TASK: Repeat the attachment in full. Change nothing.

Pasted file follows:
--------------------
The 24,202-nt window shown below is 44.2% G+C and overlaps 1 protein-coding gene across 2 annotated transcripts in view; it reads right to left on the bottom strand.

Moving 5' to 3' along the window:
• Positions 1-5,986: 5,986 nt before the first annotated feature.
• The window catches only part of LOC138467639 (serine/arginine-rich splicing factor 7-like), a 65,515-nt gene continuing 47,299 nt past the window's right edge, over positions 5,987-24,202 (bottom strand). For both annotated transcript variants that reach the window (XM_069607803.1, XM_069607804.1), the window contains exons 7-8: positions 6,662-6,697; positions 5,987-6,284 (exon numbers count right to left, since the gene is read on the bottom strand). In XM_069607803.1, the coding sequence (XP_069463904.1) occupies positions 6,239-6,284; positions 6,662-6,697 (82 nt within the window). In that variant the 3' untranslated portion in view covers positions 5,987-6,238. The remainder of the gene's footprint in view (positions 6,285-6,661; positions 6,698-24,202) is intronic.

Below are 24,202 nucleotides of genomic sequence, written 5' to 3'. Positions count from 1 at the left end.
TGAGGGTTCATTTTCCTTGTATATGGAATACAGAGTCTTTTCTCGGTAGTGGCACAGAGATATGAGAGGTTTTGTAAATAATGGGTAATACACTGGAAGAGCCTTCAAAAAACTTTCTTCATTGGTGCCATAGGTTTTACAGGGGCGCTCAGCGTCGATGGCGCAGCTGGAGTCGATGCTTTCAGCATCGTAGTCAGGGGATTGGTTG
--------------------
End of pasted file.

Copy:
The 24,202-nt window shown below is 44.2% G+C and overlaps 1 protein-coding gene across 2 annotated transcripts in view; it reads right to left on the bottom strand.

Moving 5' to 3' along the window:
• Positions 1-5,986: 5,986 nt before the first annotated feature.
• The window catches only part of LOC138467639 (serine/arginine-rich splicing factor 7-like), a 65,515-nt gene continuing 47,299 nt past the window's right edge, over positions 5,987-24,202 (bottom strand). For both annotated transcript variants that reach the window (XM_069607803.1, XM_069607804.1), the window contains exons 7-8: positions 6,662-6,697; positions 5,987-6,284 (exon numbers count right to left, since the gene is read on the bottom strand). In XM_069607803.1, the coding sequence (XP_069463904.1) occupies positions 6,239-6,284; positions 6,662-6,697 (82 nt within the window). In that variant the 3' untranslated portion in view covers positions 5,987-6,238. The remainder of the gene's footprint in view (positions 6,285-6,661; positions 6,698-24,202) is intronic.

Below are 24,202 nucleotides of genomic sequence, written 5' to 3'. Positions count from 1 at the left end.
TGAGGGTTCATTTTCCTTGTATATGGAATACAGAGTCTTTTCTCGGTAGTGGCACAGAGATATGAGAGGTTTTGTAAATAATGGGTAATACACTGGAAGAGCCTTCAAAAAACTTTCTTCATTGGTGCCATAGGTTTTACAGGGGCGCTCAGCGTCGATGGCGCAGCTGGAGTCGATGCTTTCAGCATCGTAGTCAGGGGATTGGTTG